Of those surveyed, just over half (52%) said their schools did not provide information on a child’s ranking to their parents and had no plans to do so. 19% said details of a child’s ranking were regularly shared with parents, 11% were planning to introduce this and 11% said they would offer such information on request. The survey was conducted at the SIMS Independent and International annual conference.
Commenting on the results, Deborah Fisher, Head of SIMS Independent, said: “The findings of our survey show a mix of approaches when it comes to measuring and demonstrating pupil achievement in schools.
“In most schools, a wide range of information is used to set challenging yet achievable targets for each child and monitor their progress towards them. Grades in academic subjects, as well as house points received for success in sport, drama or music, for example, can help with this. The information might be used to compare the progress being made by individuals or groups in order to raise attainment, but decisions around sharing details with parents rest with the school.
“Some parents like to know how their child is progressing in relation to their classmates and others do not consider this a priority. A school’s own ethos and values will determine how and what information is shared and families will take this into consideration when choosing a school for their child.”
Toby Belfield, Principal of Ruthin School, that regularly shares ranking information with parents, said: “At Ruthin, we share all academic and pastoral data with parents, online and in real time. Our pupils know their position in class for every subject, as well as their overall ranking in the school, and so do their parents. We have found that in our school, this encourages healthy competition between pupils, which often leads to notable improvements in academic performance.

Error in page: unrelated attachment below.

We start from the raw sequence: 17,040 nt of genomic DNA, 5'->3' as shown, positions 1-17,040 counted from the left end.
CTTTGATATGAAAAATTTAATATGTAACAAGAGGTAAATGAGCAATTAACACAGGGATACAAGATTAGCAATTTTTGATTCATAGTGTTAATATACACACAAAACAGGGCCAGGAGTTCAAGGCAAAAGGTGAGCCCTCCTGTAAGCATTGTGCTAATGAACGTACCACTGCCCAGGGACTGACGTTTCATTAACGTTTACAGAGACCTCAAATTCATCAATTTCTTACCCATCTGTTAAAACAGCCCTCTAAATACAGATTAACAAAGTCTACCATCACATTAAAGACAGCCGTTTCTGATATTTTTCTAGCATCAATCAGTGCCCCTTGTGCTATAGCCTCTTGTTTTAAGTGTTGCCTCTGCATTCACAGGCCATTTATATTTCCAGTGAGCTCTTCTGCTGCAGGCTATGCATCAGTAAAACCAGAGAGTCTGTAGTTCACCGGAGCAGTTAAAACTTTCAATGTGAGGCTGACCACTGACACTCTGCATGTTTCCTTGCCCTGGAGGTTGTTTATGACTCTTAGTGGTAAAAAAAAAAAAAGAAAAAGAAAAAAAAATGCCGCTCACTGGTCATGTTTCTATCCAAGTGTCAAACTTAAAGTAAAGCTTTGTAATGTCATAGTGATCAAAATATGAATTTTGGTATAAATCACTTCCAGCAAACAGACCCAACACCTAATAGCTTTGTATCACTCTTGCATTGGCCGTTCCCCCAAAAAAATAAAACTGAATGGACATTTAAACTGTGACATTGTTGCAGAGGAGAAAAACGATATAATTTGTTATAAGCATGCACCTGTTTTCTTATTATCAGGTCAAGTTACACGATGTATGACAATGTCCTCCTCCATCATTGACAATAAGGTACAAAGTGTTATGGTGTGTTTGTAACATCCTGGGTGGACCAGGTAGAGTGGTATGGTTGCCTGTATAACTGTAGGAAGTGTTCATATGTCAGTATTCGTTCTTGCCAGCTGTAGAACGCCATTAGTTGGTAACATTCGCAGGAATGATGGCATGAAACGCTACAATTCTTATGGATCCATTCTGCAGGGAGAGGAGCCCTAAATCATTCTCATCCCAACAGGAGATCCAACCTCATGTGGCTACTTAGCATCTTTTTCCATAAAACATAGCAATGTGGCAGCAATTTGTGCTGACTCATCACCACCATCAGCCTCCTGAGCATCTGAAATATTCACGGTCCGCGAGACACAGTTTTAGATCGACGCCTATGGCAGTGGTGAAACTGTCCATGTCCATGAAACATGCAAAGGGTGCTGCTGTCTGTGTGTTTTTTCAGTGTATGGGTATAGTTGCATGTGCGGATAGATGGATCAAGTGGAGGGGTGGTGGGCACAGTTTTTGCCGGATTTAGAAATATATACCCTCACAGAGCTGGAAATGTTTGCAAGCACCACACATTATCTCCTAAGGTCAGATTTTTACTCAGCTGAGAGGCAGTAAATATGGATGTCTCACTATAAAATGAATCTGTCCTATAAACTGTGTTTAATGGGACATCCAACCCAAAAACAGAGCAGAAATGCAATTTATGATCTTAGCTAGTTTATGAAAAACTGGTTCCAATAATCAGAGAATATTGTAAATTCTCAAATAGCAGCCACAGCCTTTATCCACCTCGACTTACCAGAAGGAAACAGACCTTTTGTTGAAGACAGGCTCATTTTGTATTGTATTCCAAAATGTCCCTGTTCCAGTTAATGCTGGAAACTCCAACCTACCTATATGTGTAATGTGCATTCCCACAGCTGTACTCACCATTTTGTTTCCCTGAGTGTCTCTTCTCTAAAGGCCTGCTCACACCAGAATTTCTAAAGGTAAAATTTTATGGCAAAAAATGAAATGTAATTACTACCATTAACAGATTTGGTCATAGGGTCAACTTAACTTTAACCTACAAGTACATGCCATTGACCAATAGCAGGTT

“Ranking data also helps us react very quickly to provide appropriate support to those individuals who need it, including extension work for gifted and talented pupils, so that every child benefits from the best possible academic outcome.”
The survey also explored the views of school staff around promoting competition between pupils. When asked, more than half of respondents (51%) said they thought it was essential to encourage children to engage in healthy competition as part of a rounded education, and 93% said their schools actively encouraged pupils to get involved in at least one team sport or competitive activity.
Andrew Gordon-Brown, Headmaster at Truro School, said: “Because we focus on individuals, we look for reasons to praise pupils who are improving, who are making a big effort, are being organised, are consistently submitting homework to a high standard or exceeding their learning targets. We have a prize system that reflects this philosophy and we have found that for our school, this is a great way to motivate students to achieve their best, whatever their personal gifts may be.”